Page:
Thus the answer is simple. You can always claim a draw when a (100 % exact) position appears the third time. Arrangements of pieces is a different subject.

woton
ThrillerFan wrote:
woton wrote:

ThrillerFan

You might want to check your example.  I put it into my chess program (Stockfish 8) and got three-fold repetition on move 6 (Note:  it was one of the maneuvering positions rather than the subject position).

 

I may or may not have repeated in the maneuvering positions - don't know, don't care!  There are a million ways to play the maneuvering moves.  Alter them if you must.  All I care about is the specific position that was repeated 21 times to illustrate the point!

The problem is that if you repeat another position three times, it invalidates the remainder of your analysis.  You may be right that there is a way to avoid other repetitions, but you have to show it.  You have shown that it is possible to repeat other positions, now you have to show that it is avoidable.

By the way, I'm looking at your analysis to figure out what's wrong with my logic.  What you have done seems reasonable.

woton

OK.  I found my error.  I didn't think about changing colors after each rook move.  I waited until all rook moves had been made.  

DjVortex
woton wrote:

ThrillerFan

You list five options and multiply by four.  I'm assuming that you're considering positions where White moving first can be transposed to Black moving first.

The problem is that the castling options can only be multiplied by 2.  Once the castling privilege has been lost, it cannot be restored by transposing who moves first.

Four is the correct multiplier. That's because for each castling right we can repeat the piece arrangement four times (without the 3-fold repetition rule kicking in): Twice so that it's white's turn to move, and twice more so that it's black's turn to move.

If the 3-fold repetition rule didn't care about which player's turn it is to move, then it would be indeed only two repetitions per castling right.

DjVortex
woton wrote:

Here's a simplistic, unrealistic example of what I was talking about in Post 75.  The position has been duplicated 10 times, but only eight can be attributed to castling.  Now that it is Black's turn to move, neither side has the castling privilege, so you cannot gain eight more duplications by using the castling maneuver.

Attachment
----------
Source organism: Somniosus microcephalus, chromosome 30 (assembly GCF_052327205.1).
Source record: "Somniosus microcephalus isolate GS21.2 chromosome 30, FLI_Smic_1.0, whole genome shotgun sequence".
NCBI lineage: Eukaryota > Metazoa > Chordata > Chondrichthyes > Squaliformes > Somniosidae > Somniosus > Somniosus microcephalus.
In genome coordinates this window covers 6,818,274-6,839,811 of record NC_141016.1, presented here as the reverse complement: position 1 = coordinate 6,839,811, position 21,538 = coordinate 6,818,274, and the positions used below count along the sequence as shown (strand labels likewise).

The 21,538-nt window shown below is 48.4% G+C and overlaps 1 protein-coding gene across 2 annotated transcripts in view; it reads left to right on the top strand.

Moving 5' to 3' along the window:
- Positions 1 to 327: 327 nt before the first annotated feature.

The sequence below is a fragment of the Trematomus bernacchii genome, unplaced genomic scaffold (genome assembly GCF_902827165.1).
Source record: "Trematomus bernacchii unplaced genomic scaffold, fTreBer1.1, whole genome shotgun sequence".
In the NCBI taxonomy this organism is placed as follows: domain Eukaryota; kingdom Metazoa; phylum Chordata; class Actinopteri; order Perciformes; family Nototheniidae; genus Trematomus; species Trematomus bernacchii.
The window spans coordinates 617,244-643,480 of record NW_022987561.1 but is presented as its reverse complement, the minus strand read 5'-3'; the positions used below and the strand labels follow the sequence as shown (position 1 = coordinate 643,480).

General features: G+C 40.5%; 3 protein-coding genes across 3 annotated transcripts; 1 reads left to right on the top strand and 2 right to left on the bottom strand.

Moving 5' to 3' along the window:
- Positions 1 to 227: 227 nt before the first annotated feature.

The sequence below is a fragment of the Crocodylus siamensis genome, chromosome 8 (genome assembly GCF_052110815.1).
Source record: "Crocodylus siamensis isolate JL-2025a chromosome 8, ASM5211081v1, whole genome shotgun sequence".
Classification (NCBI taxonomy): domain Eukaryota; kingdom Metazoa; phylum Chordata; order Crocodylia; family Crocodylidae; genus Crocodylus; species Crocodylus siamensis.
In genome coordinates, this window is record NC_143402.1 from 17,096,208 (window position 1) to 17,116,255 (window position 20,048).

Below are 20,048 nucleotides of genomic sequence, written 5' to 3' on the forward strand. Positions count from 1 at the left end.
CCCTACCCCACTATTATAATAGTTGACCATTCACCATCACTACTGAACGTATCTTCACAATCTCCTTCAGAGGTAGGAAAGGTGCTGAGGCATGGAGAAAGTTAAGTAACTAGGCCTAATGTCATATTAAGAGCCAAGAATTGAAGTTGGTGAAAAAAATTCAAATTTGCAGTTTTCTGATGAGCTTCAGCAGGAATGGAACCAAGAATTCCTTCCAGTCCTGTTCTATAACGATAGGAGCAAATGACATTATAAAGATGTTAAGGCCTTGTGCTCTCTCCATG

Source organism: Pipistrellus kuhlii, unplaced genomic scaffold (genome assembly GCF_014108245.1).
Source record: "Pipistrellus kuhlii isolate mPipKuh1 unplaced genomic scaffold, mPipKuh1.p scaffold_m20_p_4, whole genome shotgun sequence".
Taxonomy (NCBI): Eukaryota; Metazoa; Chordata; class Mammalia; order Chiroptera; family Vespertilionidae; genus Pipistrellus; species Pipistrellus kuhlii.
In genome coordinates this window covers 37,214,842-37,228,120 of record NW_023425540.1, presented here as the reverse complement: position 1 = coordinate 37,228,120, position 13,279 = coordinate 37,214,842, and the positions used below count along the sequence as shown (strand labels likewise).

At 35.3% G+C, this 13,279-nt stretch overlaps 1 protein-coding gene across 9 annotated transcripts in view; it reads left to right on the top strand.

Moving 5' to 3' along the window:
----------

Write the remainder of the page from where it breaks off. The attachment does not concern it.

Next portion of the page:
You have to repeat the visual position four times before moving a rook (to maximize the number of visual repetitions). You can do this by first repeating the position twice with white to move, and then repeating it twice more with black to move, and only then move a rook to get rid of a castling right.

DjVortex
BlueKnightShade wrote:

Thus the answer is simple. You can always claim a draw when a (100 % exact) position appears the third time. Arrangements of pieces is a different subject.

That's a correct answer, but not to the question I asked. I asked what's the upper limit of times that the (visual) position can repeat before the 3-fold repetition rule kicks in. (Ok, technically speaking I asked people to corroborate my math, but still...)

I think that the consensus is that yes, the theoretical upper limit is indeed 22 times.

Yenny-Leon
DjVortex wrote:
BlueKnightShade wrote:

Thus the answer is simple. You can always claim a draw when a (100 % exact) position appears the third time. Arrangements of pieces is a different subject.

That's a correct answer, but not to the question I asked. I asked what's the upper limit of times that the (visual) position can repeat before the 3-fold repetition rule kicks in. (Ok, technically speaking I asked people to corroborate my math, but still...)

I think that the consensus is that yes, the theoretical upper limit is indeed 22 times.

 

This unexpectedly high result explains why even super-GMs make invalid 3-fold repetition claims.